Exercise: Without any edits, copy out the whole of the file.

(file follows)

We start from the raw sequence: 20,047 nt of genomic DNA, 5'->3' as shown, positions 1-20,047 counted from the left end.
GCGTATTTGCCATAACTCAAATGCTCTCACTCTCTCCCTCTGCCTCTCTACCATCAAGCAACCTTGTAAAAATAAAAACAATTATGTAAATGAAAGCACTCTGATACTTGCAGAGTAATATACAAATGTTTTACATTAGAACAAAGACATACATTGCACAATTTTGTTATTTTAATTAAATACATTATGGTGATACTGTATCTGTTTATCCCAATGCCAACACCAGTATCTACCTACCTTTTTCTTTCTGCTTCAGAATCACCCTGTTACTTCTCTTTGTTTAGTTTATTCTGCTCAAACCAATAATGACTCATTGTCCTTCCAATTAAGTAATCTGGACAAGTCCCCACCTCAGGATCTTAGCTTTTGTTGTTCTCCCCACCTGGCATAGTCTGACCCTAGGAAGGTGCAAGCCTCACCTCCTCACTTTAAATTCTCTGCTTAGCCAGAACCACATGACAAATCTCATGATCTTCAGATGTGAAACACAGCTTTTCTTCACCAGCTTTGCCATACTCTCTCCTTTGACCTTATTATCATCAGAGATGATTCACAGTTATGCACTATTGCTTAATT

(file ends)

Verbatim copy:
We start from the raw sequence: 20,047 nt of genomic DNA, 5'->3' as shown, positions 1-20,047 counted from the left end.
GCGTATTTGCCATAACTCAAATGCTCTCACTCTCTCCCTCTGCCTCTCTACCATCAAGCAACCTTGTAAAAATAAAAACAATTATGTAAATGAAAGCACTCTGATACTTGCAGAGTAATATACAAATGTTTTACATTAGAACAAAGACATACATTGCACAATTTTGTTATTTTAATTAAATACATTATGGTGATACTGTATCTGTTTATCCCAATGCCAACACCAGTATCTACCTACCTTTTTCTTTCTGCTTCAGAATCACCCTGTTACTTCTCTTTGTTTAGTTTATTCTGCTCAAACCAATAATGACTCATTGTCCTTCCAATTAAGTAATCTGGACAAGTCCCCACCTCAGGATCTTAGCTTTTGTTGTTCTCCCCACCTGGCATAGTCTGACCCTAGGAAGGTGCAAGCCTCACCTCCTCACTTTAAATTCTCTGCTTAGCCAGAACCACATGACAAATCTCATGATCTTCAGATGTGAAACACAGCTTTTCTTCACCAGCTTTGCCATACTCTCTCCTTTGACCTTATTATCATCAGAGATGATTCACAGTTATGCACTATTGCTTAATT